Vulnerable marsupial carnivore to benefit from large-scale habitat restoration in WA wheatbelt - Greening Australia FacebookGoogle PlusInstagramLinkedInTwitter

Vulnerable marsupial carnivore to benefit from large-scale habitat restoration in WA wheatbelt

One of Australia’s mysterious vulnerable marsupials will soon be enjoying vast swathes of new habitat in Western Australia’s wheatbelt.

We are working to create and relink 1,400 hectares of critical habitat for the little known Red-tailed Phascogale, a carnivorous marsupial whose range once extended across semi-arid and arid Australia.

With populations now confined almost entirely to a heavily cleared portion of Western Australia’s southern wheatbelt, Greening Australia will be working with landholders to plant almost one million native trees and shrubs on cleared farmland for phascogales.

Related to the better-known Tasmanian Devil, the small, tree-dwelling marsupial lives off insects, spiders and even small birds. Males live for only a year; dying from stress related injuries shortly after a frenzied mating season.

With up to 84% of native vegetation already lost in the wheatbelt, onground work will deliver multiple benefits to both the environment and the local farming community with improvements associated with soil erosion and salinity.

“Our approach of creating diverse fodder shelterbelts and habitat patches using an array of different native species improves the production and the resilience of the land whilst relinking and expanding habitat for the phascogale and other native wildlife,” Blair Parsons, Greening Australia Science and Programs Leader – Western Region.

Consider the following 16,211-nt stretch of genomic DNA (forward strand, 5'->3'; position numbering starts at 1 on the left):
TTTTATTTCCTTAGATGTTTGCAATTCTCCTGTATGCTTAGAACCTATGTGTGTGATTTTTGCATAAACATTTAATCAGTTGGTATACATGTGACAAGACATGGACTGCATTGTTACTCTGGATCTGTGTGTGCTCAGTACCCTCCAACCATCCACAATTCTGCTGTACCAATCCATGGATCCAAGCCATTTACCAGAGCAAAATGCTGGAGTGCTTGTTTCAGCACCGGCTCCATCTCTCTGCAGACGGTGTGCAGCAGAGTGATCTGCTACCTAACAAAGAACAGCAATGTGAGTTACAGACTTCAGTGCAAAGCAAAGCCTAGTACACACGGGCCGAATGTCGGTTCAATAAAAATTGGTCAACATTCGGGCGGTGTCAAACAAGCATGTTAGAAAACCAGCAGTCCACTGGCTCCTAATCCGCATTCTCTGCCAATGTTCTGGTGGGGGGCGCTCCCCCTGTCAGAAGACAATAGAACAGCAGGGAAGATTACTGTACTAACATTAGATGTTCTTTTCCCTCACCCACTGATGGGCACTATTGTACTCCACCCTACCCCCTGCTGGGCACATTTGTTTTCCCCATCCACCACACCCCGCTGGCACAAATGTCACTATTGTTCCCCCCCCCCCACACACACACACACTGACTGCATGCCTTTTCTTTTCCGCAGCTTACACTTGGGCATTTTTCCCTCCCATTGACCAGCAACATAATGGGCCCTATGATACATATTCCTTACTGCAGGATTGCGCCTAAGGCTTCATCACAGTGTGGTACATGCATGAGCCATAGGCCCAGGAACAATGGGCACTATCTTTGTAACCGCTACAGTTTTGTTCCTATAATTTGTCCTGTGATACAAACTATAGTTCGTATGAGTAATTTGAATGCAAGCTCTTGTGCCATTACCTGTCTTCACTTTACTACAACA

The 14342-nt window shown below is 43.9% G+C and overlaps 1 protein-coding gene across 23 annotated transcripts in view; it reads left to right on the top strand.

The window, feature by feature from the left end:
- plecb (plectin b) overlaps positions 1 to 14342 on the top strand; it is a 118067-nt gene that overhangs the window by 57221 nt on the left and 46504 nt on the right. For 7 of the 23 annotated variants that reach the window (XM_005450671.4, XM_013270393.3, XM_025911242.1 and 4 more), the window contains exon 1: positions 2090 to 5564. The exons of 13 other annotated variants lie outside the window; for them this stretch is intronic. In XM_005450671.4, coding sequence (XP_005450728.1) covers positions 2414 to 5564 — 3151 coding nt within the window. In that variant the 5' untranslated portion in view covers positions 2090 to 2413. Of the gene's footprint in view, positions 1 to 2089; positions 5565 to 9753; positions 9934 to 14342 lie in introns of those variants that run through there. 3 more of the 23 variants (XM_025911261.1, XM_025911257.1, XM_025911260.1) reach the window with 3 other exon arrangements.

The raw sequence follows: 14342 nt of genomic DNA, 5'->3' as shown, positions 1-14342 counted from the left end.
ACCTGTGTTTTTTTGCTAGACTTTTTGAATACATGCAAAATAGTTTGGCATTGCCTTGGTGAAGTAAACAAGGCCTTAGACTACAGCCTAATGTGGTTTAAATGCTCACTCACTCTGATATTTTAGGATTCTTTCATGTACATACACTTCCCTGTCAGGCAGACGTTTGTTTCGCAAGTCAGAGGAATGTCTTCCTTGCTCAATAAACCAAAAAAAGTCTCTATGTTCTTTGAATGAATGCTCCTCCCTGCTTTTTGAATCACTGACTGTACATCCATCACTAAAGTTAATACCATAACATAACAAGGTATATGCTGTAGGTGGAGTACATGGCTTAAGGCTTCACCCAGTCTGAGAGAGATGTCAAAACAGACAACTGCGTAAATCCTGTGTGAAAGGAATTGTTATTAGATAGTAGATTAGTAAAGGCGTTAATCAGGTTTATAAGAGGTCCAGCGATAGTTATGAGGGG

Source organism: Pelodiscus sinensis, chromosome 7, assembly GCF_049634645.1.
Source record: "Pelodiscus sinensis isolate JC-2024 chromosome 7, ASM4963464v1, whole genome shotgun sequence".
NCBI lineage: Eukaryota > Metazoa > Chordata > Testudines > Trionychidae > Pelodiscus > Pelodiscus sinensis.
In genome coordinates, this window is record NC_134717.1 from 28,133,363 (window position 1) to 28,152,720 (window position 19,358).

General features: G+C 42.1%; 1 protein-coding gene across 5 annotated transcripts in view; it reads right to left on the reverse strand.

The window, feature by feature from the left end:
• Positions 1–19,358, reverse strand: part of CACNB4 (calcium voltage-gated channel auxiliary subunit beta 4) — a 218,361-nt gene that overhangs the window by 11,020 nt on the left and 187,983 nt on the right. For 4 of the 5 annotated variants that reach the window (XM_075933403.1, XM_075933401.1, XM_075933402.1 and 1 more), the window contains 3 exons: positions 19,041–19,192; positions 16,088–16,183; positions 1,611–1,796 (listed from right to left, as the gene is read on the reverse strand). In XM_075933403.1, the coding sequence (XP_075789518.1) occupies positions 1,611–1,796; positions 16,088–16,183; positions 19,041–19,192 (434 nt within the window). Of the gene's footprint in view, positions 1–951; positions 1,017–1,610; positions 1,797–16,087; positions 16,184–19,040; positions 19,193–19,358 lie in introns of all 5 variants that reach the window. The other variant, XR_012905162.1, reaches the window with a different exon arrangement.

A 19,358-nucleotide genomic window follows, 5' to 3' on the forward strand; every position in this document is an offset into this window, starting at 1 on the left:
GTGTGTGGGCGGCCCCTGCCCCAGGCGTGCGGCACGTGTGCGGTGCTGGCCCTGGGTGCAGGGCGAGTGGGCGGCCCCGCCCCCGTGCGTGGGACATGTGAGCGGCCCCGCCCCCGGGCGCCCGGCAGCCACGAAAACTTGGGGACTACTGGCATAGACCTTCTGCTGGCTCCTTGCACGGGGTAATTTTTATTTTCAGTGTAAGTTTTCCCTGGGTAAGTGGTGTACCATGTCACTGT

“There are several other organisations working on projects to help protect the wheatbelt’s phascogales mainly within private reserves. We are trying to do something outside of the fence which benefits both the species and local farming communities.”

“The phascogale is unusual as though it has a very restricted distribution, this falls within the busy wheatbelt sector. It is often found living nose to tail with farmers in the gutters of people’s homes and bits and pieces of farm sheds. Its speed and agility has enabled it to cope with the foxes and cats that have led to the extinction of many other mammals, but it needs more habitat if it is to survive. Creating habitat for endangered species is the core of what Greening Australia does.”

The value of the planting work will be boosted with the installation of nest boxes which will provide both temporary habitat whilst the trees and shrubs mature, and additional nesting hollows long term.

“Phascogales are relatively easy to trap, capture and measure which luckily means they are quite easy to monitor. We will be conducting surveys during and after seeding to measure the success of our onground work and guide future actions.”

Seed collection and site visits with local farmers has already begun, with revegetation activities planned for later in the year once the winter rains begin.

The project forms part of our Great Southern Landscapes program which is working with landholders and partners to create and relink millions of hectares of habitat across Southern Australia.

The project is funded through the Australian Government’s 20 Million Trees Programme, part of the National Landcare Programme.

Media Enquiries

Blair Parsons, Science and Programs Leader – Western Region.
[email protected]
0475 956 689